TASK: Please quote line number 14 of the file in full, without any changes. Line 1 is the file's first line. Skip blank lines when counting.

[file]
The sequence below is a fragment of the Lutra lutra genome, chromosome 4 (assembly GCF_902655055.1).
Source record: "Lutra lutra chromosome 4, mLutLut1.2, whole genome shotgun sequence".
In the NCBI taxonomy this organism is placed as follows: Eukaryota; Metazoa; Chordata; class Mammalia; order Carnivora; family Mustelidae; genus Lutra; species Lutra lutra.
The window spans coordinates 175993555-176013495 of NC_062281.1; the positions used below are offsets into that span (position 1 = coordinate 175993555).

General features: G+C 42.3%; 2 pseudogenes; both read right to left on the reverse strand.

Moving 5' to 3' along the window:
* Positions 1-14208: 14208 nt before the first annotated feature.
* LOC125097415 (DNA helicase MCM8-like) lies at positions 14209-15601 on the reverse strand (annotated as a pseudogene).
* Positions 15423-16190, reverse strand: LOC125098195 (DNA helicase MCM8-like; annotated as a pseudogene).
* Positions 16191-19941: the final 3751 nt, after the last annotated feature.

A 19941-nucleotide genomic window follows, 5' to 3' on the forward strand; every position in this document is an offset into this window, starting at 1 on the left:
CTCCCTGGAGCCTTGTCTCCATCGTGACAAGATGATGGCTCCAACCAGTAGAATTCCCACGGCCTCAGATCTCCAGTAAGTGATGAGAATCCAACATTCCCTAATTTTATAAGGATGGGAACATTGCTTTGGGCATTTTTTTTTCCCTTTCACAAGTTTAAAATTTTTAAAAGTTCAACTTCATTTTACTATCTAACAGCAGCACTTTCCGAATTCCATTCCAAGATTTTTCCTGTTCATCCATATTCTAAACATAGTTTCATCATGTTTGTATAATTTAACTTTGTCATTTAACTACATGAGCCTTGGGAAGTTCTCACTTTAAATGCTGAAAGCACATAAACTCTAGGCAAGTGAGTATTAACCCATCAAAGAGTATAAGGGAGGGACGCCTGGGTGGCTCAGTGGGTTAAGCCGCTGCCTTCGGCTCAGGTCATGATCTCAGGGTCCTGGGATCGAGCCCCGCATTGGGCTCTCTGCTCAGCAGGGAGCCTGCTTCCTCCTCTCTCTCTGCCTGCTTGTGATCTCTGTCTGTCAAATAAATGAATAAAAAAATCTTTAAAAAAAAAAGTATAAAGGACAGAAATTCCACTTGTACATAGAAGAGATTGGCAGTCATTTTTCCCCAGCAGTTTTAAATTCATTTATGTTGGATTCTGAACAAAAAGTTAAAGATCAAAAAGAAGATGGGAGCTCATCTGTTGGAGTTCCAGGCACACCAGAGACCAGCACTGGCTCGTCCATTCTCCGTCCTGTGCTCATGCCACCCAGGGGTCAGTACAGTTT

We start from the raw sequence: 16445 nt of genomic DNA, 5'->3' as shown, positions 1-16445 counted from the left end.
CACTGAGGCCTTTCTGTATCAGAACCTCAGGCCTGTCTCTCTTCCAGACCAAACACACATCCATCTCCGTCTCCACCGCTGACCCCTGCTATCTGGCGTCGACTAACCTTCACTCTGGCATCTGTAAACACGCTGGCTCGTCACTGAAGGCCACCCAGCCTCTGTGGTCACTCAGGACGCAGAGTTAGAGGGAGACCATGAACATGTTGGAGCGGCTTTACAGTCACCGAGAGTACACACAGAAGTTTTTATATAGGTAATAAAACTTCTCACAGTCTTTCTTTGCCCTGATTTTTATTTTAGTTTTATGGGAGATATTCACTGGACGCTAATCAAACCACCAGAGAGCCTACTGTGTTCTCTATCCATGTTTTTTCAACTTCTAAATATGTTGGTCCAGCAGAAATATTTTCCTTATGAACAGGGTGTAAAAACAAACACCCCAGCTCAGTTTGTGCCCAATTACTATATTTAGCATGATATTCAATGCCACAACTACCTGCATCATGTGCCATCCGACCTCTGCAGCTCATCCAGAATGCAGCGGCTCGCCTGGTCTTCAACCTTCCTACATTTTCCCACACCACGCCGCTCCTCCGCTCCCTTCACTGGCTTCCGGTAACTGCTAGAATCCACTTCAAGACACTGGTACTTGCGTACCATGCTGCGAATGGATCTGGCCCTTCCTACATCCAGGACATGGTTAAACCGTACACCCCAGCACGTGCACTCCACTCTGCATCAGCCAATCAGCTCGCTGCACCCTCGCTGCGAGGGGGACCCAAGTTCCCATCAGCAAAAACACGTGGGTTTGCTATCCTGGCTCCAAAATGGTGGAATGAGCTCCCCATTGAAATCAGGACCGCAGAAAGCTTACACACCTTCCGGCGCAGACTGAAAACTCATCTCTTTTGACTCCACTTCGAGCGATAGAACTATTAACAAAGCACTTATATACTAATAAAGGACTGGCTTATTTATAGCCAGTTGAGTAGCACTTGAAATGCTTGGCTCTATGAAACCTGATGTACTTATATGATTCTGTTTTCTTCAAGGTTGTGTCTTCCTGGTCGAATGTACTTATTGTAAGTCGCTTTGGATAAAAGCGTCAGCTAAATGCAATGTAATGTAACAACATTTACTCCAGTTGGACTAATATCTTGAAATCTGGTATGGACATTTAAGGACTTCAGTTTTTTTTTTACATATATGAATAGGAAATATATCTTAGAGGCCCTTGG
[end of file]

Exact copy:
CACTGAGGCCTTTCTGTATCAGAACCTCAGGCCTGTCTCTCTTCCAGACCAAACACACATCCATCTCCGTCTCCACCGCTGACCCCTGCTATCTGGCGTCGACTAACCTTCACTCTGGCATCTGTAAACACGCTGGCTCGTCACTGAAGGCCACCCAGCCTCTGTGGTCACTCAGGACGCAGAGTTAGAGGGAGACCATGAACATGTTGGAGCGGCTTTACAGTCACCGAGAGTACACACAGAAGTTTTTATATAGGTAATAAAACTTCTCACAGTCTTTCTTTGCCCTGATTTTTATTTTAGTTTTATGGGAGATATTCACTGGACGCTAATCAAACCACCAGAGAGCCTACTGTGTTCTCTATCCATGTTTTTTCAACTTCTAAATATGTTGGTCCAGCAGAAATATTTTCCTTATGAACAGGGTGTAAAAACAAACACCCCAGCTCAGTTTGTGCCCAATTACTATATTTAGCATGATATTCAATGCCACAACTACCTGCATCATGTGCCATCCGACCTCTGCAGCTCATCCAGAATGCAGCGGCTCGCCTGGTCTTCAACCTTCCTACATTTTCCCACACCACGCCGCTCCTCCGCTCCCTTCACTGGCTTCCGGTAACTGCTAGAATCCACTTCAAGACACTGGTACTTGCGTACCATGCTGCGAATGGATCTGGCCCTTCCTACATCCAGGACATGGTTAAACCGTACACCCCAGCACGTGCACTCCACTCTGCATCAGCCAATCAGCTCGCTGCACCCTCGCTGCGAGGGGGACCCAAGTTCCCATCAGCAAAAACACGTGGGTTTGCTATCCTGGCTCCAAAATGGTGGAATGAGCTCCCCATTGAAATCAGGACCGCAGAAAGCTTACACACCTTCCGGCGCAGACTGAAAACTCATCTCTTTTGACTCCACTTCGAGCGATAGAACTATTAACAAAGCACTTATATACTAATAAAGGACTGGCTTATTTATAGCCAGTTGAGTAGCACTTGAAATGCTTGGCTCTATGAAACCTGATGTACTTATATGATTCTGTTTTCTTCAAGGTTGTGTCTTCCTGGTCGAATGTACTTATTGTAAGTCGCTTTGGATAAAAGCGTCAGCTAAATGCAATGTAATGTAACAACATTTACTCCAGTTGGACTAATATCTTGAAATCTGGTATGGACATTTAAGGACTTCAGTTTTTTTTTTACATATATGAATAGGAAATATATCTTAGAGGCCCTTGG